Plymouth residents meet to complain about ‘disgusting smells’

Maine Department of Environmental Protection Environmental Specialist Carla Hopkins (center) speaks to a crowd of about 40 people about odor emitted from Soil Preparation Inc. in Plymouth on Wednesday. From left, Soil Preparation Inc. President Phil McCarthy, DEP Division of Solid Waste Management Rick Haffner, Hopkins, Plymouth resident Linda Seavey and Rep. Ken Fredette, R-Newport.
Alex Barber | BDN
Maine Department of Environmental Protection Environmental Specialist Carla Hopkins (center) speaks to a crowd of about 40 people about odor emitted from Soil Preparation Inc. in Plymouth on Wednesday. From left, Soil Preparation Inc. President Phil McCarthy, DEP Division of Solid Waste Management Rick Haffner, Hopkins, Plymouth resident Linda Seavey and Rep. Ken Fredette, R-Newport.
By Alex Barber, BDN Staff
Posted Dec. 12, 2012, at 10:13 p.m.

PLYMOUTH, Maine — Linda Seavey said the odor from the sewage processing plant in this southern Penobscot County town is so powerful during warm weather that she can’t even go outside.

“It has taken away my lifestyle,” she said. “You cannot do anything on our streets in the summertime.”

Seavey was one of more than 40 Plymouth residents who attended a meeting on Wednesday to discuss the ongoing odor coming from Soil Preparation Inc., a company that processes sludge.

Another resident called the smell offensive.

The word “nuisance is not enough. It’s disgusting,” said the resident, who did not give her name.

Two representatives from the Maine Department of Environmental Protection — Environmental Specialist Carla Hopkins and Rick Haffner of the Division of Solid Waste Management — along with Rep. Kenneth Fredette, R-Newport, and Soil Preparation Inc. President Phil McCarthy spoke at the meeting in the frigid Grange hall.

SPI,which is on the Valley Road within a half-mile of populated areas along Rtes. 7 and 69, has processed sludge and dewatered septage through advanced alkaline stabilization with subsequent accelerated drying, or the N-Viro Soil Process, since 2000, according to a DEP memorandum. The afterproduct is used in farming.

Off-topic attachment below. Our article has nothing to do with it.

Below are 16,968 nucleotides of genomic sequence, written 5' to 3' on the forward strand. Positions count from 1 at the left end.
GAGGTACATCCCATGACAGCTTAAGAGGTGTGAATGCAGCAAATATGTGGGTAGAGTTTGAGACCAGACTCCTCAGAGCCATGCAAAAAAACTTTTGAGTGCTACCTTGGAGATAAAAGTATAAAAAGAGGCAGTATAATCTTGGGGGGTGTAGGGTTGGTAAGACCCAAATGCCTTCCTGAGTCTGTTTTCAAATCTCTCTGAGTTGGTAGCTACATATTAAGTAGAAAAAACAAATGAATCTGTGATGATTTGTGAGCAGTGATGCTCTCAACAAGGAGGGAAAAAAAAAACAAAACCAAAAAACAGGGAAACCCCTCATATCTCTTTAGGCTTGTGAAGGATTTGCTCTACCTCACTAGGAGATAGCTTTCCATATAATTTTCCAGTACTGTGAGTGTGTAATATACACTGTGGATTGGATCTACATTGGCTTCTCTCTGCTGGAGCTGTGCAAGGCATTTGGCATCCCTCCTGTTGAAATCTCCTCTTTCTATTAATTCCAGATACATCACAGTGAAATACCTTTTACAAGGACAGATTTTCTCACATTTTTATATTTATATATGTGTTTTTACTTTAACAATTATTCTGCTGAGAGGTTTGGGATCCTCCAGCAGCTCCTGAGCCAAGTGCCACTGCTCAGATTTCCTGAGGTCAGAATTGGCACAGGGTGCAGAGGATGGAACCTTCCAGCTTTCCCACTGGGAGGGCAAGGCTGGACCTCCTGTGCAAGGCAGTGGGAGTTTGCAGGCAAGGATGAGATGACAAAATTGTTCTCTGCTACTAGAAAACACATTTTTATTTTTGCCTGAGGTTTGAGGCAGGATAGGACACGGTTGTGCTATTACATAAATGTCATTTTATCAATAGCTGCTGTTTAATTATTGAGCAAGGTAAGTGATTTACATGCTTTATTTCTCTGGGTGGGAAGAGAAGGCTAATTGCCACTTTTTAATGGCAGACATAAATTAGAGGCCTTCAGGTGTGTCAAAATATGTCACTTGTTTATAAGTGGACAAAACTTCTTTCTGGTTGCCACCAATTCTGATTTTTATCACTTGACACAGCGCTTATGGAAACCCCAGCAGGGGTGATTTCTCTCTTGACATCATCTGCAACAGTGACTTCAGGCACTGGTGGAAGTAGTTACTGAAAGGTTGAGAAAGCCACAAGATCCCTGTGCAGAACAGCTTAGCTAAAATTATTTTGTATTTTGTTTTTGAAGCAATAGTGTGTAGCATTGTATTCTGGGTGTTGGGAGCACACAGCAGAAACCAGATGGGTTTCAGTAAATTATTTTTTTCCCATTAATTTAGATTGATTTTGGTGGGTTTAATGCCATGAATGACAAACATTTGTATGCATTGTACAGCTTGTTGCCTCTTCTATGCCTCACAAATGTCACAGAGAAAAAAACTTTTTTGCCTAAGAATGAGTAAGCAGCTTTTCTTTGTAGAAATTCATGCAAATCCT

For more than a decade, Seavey says the smell has been unbearable at times.

“We can’t have a wedding outside, we can’t have a cookout, we can’t go outside, you can’t dry your clothes [outside], you have to close your windows [because of the smell],” she said.

Fredette said the DEP has had trouble enforcing the odor issue because for each complaint, a DEP representative had to drive from Bangor to Plymouth and use their nose to determine if there’s a smell.

“The DEP really has no objective, quantitative way to measure odor,” said Fredette. “There sort of lies the problem. It’s tough to enforce when you can’t objectively measure the odor.”

Fredette said he will introduce a resolve before the Legislature that would direct the DEP to use quantitative measuring devices for odor.

“In this day and age, I can’t believe we don’t have the technology to do this,” he said. “We have quantitative measures for everything else.”

For now, Fredette urged residents to call DEP with any smell complaints from the facility.

“If you don’t call, then it didn’t get logged. If it didn’t get logged, then it didn’t happen,” he said.

SPI is in the process of changing how it does business, said McCarthy.

“We’re trying to bring a new, green technology to the soil preparation,” he said. “The process basically uses bio solids to dry itself, gasify it and create a closed-loop system. We generate a residue for that, which is very similar to ash. We use that ash and only make 20 percent of what we do right now.”

He said cutting SPI’s usage by 80 percent and moving what sludge is outside to an indoor facility would cut down on the odor.

“If I make 100,000 tons a year from existing material that stays outside on a pad, and I have to truck that in and out and move that, you can imagine [the smell] by stirring it up,” said McCarthy. “If I make something over a whole year that’s only one month worth of things [now], and I store it in a building. The smell disappears.”

The company is about a third of the way through the permitting process with the DEP, he said, but construction is already underway.

“We already built roughly half of it,” said McCarthy. “We’ve already brought in three-phase power that we need for it.”

The project would be completed by Jan. 1, 2014, he said.

That’s not soon enough for some residents.

“I don’t want to smell it at all. I want to go outside and enjoy it. I want the fresh air,” said Seavey. “Do you know what it’s like to just go outside and go for a walk and look at the birds? But I cannot do any of that. I want to know how we can put a stop to it. I don’t want to wait until Jan. 1, 2014; I want something done today.”

Seavey also said that property values have plummeted because of the smell.

The increased odor complaints this year were likely caused by the plant stirring up an old pile, said Hopkins.

“Obviously, we don’t know every source of odor at the facility,” she said. “We believe that was contributed to the last rush of odor complaints we’ve gotten over the summer and fall.”

McCarthy said SPI had received 25 odor complaints in 2009 and 2010, 15 in 2011 and 10 in April of this year and 23 complaints since.

http://bangordailynews.com/2012/12/12/news/plymouth-residents-meet-to-complain-about-disgusting-smells/ printed on August 1, 2014